Poppi is accused of making misleading health claims in a new lawsuit. Here’s what experts say about prebiotic soda.

Poppi, the popular prebiotic soda brand that has gained celebrity endorsements and appeared on notable platforms like Shark Tank and the 2024 Super Bowl, is facing a new class-action lawsuit. According to Business Insider, the lawsuit, filed recently, alleges that the beverage brand has made misleading claims regarding its impact on gut health.

The lawsuit argues that in order to experience any potential health benefits from Poppi’s prebiotic fiber, a consumer would need to consume more than four sodas in a day. However, even if someone were to do so, the high sugar content in Poppi would likely negate most, if not all, of the supposed gut health advantages.

Yahoo Life initially covered Poppi after the brand aired a commercial during the Super Bowl in February 2024. In this article, we will explore prebiotic soda and the health claims associated with it, as experts have shared their insights with us.
In February 2024, Poppi made its debut during the Super Bowl with a commercial titled “The Future of Soda Is Now.” The ad aims to change people’s perception of soda, stating that it will be the last time they consider it a negative or unhealthy choice. A woman’s voiceover declares this as shots of attractive individuals enjoying cans of Poppi fill the screen.

The commercial also highlights the brand’s focus on “clean ingredients” and prebiotics, which serve as a nourishing source for the gut’s beneficial bacteria. It emphasizes that each can contains a maximum of 5 grams of sugar and 25 calories. The ad boldly states that Poppi will be the soda that future generations, including kids and grandkids, associate with the concept of soda. It proclaims Poppi as the next chapter in the soda story.
Despite the claims made in Super Bowl ads, it’s important to remember that soda is still a beverage that has been linked to health issues like obesity and type 2 diabetes. So, is it actually healthy to drink a prebiotic soda, whether it’s from Poppi or a competing brand like Olipop? We asked nutritionists to weigh in.

What exactly does a prebiotic soda do? While each brand may have its own unique formula, the overall goal is to support gut health by providing dietary fiber that acts as food for beneficial gut bacteria. “Prebiotic sodas are designed to nourish and promote the growth of healthy microbiota in the digestive system,” explains Gina Keatley, a nutritionist and co-owner of Keatley Medical Nutrition Therapy.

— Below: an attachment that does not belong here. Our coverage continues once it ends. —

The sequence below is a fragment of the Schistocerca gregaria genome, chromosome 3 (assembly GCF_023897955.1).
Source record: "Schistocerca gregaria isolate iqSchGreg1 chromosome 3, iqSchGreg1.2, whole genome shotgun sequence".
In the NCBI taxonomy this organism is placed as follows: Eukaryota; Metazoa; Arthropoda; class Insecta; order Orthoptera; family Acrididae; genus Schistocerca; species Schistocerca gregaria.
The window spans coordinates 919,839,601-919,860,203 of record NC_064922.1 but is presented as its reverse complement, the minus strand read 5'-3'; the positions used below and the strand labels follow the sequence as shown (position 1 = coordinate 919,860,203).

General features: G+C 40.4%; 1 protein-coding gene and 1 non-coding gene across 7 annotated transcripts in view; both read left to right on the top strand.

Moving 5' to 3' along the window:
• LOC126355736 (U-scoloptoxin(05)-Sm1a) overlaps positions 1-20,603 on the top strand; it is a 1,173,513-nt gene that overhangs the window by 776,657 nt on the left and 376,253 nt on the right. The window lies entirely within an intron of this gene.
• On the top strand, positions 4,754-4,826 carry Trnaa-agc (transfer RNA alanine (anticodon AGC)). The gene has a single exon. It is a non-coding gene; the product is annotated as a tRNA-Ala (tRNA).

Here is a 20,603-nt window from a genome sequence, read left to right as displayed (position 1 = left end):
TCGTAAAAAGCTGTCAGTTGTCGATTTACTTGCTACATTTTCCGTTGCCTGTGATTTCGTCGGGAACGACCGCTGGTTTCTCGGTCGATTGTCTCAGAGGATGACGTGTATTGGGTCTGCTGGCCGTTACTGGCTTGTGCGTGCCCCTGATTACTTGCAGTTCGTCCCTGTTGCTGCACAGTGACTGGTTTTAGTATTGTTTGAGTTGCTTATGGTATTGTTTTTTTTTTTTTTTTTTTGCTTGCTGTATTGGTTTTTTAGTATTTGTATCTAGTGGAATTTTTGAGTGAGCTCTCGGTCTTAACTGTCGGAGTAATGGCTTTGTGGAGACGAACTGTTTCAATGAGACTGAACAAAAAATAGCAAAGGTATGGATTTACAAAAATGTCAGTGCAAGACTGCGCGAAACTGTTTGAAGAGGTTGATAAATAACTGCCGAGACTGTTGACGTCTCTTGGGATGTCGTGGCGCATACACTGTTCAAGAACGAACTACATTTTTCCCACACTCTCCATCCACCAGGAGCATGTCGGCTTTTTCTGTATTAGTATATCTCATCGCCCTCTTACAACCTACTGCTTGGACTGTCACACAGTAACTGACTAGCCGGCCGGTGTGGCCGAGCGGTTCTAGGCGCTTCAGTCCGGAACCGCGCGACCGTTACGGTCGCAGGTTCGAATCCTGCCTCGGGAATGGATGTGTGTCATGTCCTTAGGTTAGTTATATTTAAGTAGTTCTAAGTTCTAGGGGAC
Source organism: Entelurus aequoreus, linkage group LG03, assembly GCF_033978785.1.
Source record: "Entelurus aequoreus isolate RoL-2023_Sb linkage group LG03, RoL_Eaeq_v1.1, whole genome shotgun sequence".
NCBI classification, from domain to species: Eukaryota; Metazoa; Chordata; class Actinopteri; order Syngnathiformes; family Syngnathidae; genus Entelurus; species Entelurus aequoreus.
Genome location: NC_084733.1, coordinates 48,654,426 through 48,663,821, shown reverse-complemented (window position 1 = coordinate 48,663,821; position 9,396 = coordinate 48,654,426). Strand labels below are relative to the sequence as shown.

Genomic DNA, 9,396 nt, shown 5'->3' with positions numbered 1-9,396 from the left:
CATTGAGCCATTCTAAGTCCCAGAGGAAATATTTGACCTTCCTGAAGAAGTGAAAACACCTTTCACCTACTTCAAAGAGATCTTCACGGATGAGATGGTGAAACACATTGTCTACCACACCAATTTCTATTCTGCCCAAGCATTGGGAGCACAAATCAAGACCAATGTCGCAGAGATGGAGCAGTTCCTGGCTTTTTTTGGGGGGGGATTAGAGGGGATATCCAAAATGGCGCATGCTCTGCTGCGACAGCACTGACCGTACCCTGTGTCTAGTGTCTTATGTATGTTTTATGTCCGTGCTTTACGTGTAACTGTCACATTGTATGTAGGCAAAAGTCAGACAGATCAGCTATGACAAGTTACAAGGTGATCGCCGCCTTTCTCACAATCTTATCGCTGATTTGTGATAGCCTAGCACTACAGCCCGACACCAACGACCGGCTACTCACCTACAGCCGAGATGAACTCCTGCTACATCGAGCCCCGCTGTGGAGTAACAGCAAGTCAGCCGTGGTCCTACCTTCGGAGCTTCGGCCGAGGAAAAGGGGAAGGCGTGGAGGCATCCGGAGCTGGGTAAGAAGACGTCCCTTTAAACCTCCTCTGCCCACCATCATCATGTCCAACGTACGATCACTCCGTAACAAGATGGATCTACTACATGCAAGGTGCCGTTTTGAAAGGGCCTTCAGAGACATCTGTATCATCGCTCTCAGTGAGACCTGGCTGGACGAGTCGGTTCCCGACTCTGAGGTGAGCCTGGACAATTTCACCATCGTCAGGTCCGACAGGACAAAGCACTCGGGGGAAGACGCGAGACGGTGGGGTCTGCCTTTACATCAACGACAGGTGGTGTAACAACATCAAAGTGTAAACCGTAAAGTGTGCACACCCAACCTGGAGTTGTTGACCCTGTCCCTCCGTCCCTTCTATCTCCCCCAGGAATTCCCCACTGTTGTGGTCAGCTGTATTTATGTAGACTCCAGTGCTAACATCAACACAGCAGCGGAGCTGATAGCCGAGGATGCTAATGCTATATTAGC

Drinking a prebiotic soda is not necessary, according to nutritionists. While a healthy and diverse gut microbiome is important for digestion, immune system support, and potentially even mood and mental well-being, there are other sources of prebiotics that can be obtained from foods such as onions, garlic, whole grains, bananas, greens, soybeans, and artichokes. Consuming extra fiber from a prebiotic soda is not harmful, especially since many Americans do not consume enough fiber in their diets. However, it is not necessary to rely on a soda for these health benefits.
According to experts, prebiotic sodas may be healthier than regular sodas, but they are not necessary in your daily life. Additionally, it is unclear how much prebiotic content these sodas actually contain.

One example of a prebiotic soda, Poppi, includes the following ingredients: sparkling water, organic cane sugar, apple juice (concentrate), fruit juice color, organic apple cider vinegar, organic agave inulin, natural flavors, stevia, natural tartaric acid, and green tea caffeine. Deborah Cohen, a registered dietitian nutritionist and associate professor at Rutgers University, explains that a major concern is that the product does not list specific amounts for each ingredient. In the United States, it is standard practice for packaged foods to list ingredients in descending order of quantity, with the first ingredient being the most abundant.
According to the expert, apple juice, organic cane sugar, and apple cider vinegar do not qualify as prebiotics. She adds that the amounts of these fruit juices in the sodas are most likely insignificant due to their low calorie content. Inulin, which is considered a prebiotic, is present in Poppi, but it is listed further down on the ingredient list, suggesting that it is present in negligible amounts. Therefore, this product cannot be considered a good source of prebiotics.

However, if you regularly consume soda, switching to prebiotic soda could be a good alternative. Compared to regular soda, prebiotic sodas contain fiber and only 5 grams of sugar, whereas a regular can of soda lacks fiber and contains upwards of 40 grams of sugar.

Although prebiotic sodas are a nice option for those seeking a healthier soda alternative, the expert emphasizes that they are not essential. In fact, she suggests that they should not be consumed on a daily basis, as they are still sodas.
According to Keatley, it is incorrect to label these beverages as healthy sodas. She explains that using the term “healthy” is too vague and lacks specificity. She believes we should question who benefits from these drinks and in what circumstances.

Cohen shares a similar opinion, stating that referring to prebiotic sodas as healthy is deceptive. She describes these products as essentially being sugary water.